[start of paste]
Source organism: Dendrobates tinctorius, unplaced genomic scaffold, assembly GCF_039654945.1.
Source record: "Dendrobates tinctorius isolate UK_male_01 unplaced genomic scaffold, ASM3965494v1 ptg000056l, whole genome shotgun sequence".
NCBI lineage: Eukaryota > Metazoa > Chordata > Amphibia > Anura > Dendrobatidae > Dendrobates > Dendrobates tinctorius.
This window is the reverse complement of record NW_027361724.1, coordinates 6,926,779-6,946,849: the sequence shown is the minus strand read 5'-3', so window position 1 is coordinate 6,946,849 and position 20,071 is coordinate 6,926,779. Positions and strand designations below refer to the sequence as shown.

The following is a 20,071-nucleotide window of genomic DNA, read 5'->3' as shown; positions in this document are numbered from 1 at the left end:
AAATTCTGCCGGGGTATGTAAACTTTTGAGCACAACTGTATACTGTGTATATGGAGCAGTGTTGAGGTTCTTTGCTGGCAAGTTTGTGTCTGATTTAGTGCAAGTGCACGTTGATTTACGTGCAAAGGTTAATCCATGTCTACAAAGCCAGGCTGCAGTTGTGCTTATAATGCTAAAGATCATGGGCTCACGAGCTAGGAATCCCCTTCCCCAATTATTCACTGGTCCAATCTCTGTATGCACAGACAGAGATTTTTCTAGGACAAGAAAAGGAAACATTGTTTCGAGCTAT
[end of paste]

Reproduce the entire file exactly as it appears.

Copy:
Source organism: Dendrobates tinctorius, unplaced genomic scaffold, assembly GCF_039654945.1.
Source record: "Dendrobates tinctorius isolate UK_male_01 unplaced genomic scaffold, ASM3965494v1 ptg000056l, whole genome shotgun sequence".
NCBI lineage: Eukaryota > Metazoa > Chordata > Amphibia > Anura > Dendrobatidae > Dendrobates > Dendrobates tinctorius.
This window is the reverse complement of record NW_027361724.1, coordinates 6,926,779-6,946,849: the sequence shown is the minus strand read 5'-3', so window position 1 is coordinate 6,946,849 and position 20,071 is coordinate 6,926,779. Positions and strand designations below refer to the sequence as shown.

The following is a 20,071-nucleotide window of genomic DNA, read 5'->3' as shown; positions in this document are numbered from 1 at the left end:
AAATTCTGCCGGGGTATGTAAACTTTTGAGCACAACTGTATACTGTGTATATGGAGCAGTGTTGAGGTTCTTTGCTGGCAAGTTTGTGTCTGATTTAGTGCAAGTGCACGTTGATTTACGTGCAAAGGTTAATCCATGTCTACAAAGCCAGGCTGCAGTTGTGCTTATAATGCTAAAGATCATGGGCTCACGAGCTAGGAATCCCCTTCCCCAATTATTCACTGGTCCAATCTCTGTATGCACAGACAGAGATTTTTCTAGGACAAGAAAAGGAAACATTGTTTCGAGCTAT